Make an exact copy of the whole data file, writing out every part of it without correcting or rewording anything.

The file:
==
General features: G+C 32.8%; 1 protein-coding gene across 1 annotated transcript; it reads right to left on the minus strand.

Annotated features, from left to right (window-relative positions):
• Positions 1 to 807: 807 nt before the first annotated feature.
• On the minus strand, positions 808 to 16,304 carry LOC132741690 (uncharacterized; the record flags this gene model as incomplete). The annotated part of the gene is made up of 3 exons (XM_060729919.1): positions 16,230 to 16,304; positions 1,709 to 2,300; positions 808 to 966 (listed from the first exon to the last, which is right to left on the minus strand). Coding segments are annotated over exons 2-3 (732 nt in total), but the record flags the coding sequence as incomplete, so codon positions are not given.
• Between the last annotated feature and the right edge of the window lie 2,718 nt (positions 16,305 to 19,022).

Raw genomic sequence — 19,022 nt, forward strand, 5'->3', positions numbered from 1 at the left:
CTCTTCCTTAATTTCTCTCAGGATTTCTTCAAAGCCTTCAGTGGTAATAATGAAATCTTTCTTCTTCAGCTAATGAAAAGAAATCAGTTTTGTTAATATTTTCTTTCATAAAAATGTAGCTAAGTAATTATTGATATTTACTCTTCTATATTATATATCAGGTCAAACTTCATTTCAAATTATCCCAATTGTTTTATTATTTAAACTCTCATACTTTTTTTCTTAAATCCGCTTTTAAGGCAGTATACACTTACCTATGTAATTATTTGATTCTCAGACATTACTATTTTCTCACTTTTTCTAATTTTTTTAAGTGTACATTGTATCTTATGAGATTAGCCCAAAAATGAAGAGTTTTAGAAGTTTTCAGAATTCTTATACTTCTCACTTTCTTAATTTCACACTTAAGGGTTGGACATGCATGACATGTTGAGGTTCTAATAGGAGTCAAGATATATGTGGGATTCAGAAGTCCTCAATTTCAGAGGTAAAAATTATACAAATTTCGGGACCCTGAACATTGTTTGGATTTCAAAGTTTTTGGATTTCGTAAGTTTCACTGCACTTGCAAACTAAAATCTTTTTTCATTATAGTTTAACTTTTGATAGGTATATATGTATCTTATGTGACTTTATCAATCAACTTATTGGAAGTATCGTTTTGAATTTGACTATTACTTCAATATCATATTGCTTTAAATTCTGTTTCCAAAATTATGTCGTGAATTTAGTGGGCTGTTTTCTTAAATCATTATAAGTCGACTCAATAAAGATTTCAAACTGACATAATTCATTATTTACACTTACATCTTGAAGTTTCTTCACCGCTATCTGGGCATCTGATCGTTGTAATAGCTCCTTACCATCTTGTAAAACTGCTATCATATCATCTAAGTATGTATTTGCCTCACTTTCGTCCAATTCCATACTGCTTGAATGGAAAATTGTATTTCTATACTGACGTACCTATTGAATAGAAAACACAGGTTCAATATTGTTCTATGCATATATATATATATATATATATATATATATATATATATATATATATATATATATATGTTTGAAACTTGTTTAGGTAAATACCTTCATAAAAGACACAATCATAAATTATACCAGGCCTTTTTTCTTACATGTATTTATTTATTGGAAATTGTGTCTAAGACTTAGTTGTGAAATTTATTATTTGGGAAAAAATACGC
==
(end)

General features: G+C 32.8%; 1 protein-coding gene across 1 annotated transcript; it reads right to left on the minus strand.

Annotated features, from left to right (window-relative positions):
• Positions 1 to 807: 807 nt before the first annotated feature.
• On the minus strand, positions 808 to 16,304 carry LOC132741690 (uncharacterized; the record flags this gene model as incomplete). The annotated part of the gene is made up of 3 exons (XM_060729919.1): positions 16,230 to 16,304; positions 1,709 to 2,300; positions 808 to 966 (listed from the first exon to the last, which is right to left on the minus strand). Coding segments are annotated over exons 2-3 (732 nt in total), but the record flags the coding sequence as incomplete, so codon positions are not given.
• Between the last annotated feature and the right edge of the window lie 2,718 nt (positions 16,305 to 19,022).

Raw genomic sequence — 19,022 nt, forward strand, 5'->3', positions numbered from 1 at the left:
CTCTTCCTTAATTTCTCTCAGGATTTCTTCAAAGCCTTCAGTGGTAATAATGAAATCTTTCTTCTTCAGCTAATGAAAAGAAATCAGTTTTGTTAATATTTTCTTTCATAAAAATGTAGCTAAGTAATTATTGATATTTACTCTTCTATATTATATATCAGGTCAAACTTCATTTCAAATTATCCCAATTGTTTTATTATTTAAACTCTCATACTTTTTTTCTTAAATCCGCTTTTAAGGCAGTATACACTTACCTATGTAATTATTTGATTCTCAGACATTACTATTTTCTCACTTTTTCTAATTTTTTTAAGTGTACATTGTATCTTATGAGATTAGCCCAAAAATGAAGAGTTTTAGAAGTTTTCAGAATTCTTATACTTCTCACTTTCTTAATTTCACACTTAAGGGTTGGACATGCATGACATGTTGAGGTTCTAATAGGAGTCAAGATATATGTGGGATTCAGAAGTCCTCAATTTCAGAGGTAAAAATTATACAAATTTCGGGACCCTGAACATTGTTTGGATTTCAAAGTTTTTGGATTTCGTAAGTTTCACTGCACTTGCAAACTAAAATCTTTTTTCATTATAGTTTAACTTTTGATAGGTATATATGTATCTTATGTGACTTTATCAATCAACTTATTGGAAGTATCGTTTTGAATTTGACTATTACTTCAATATCATATTGCTTTAAATTCTGTTTCCAAAATTATGTCGTGAATTTAGTGGGCTGTTTTCTTAAATCATTATAAGTCGACTCAATAAAGATTTCAAACTGACATAATTCATTATTTACACTTACATCTTGAAGTTTCTTCACCGCTATCTGGGCATCTGATCGTTGTAATAGCTCCTTACCATCTTGTAAAACTGCTATCATATCATCTAAGTATGTATTTGCCTCACTTTCGTCCAATTCCATACTGCTTGAATGGAAAATTGTATTTCTATACTGACGTACCTATTGAATAGAAAACACAGGTTCAATATTGTTCTATGCATATATATATATATATATATATATATATATATATATATATATATATATATATATATGTTTGAAACTTGTTTAGGTAAATACCTTCATAAAAGACACAATCATAAATTATACCAGGCCTTTTTTCTTACATGTATTTATTTATTGGAAATTGTGTCTAAGACTTAGTTGTGAAATTTATTATTTGGGAAAAAATACGC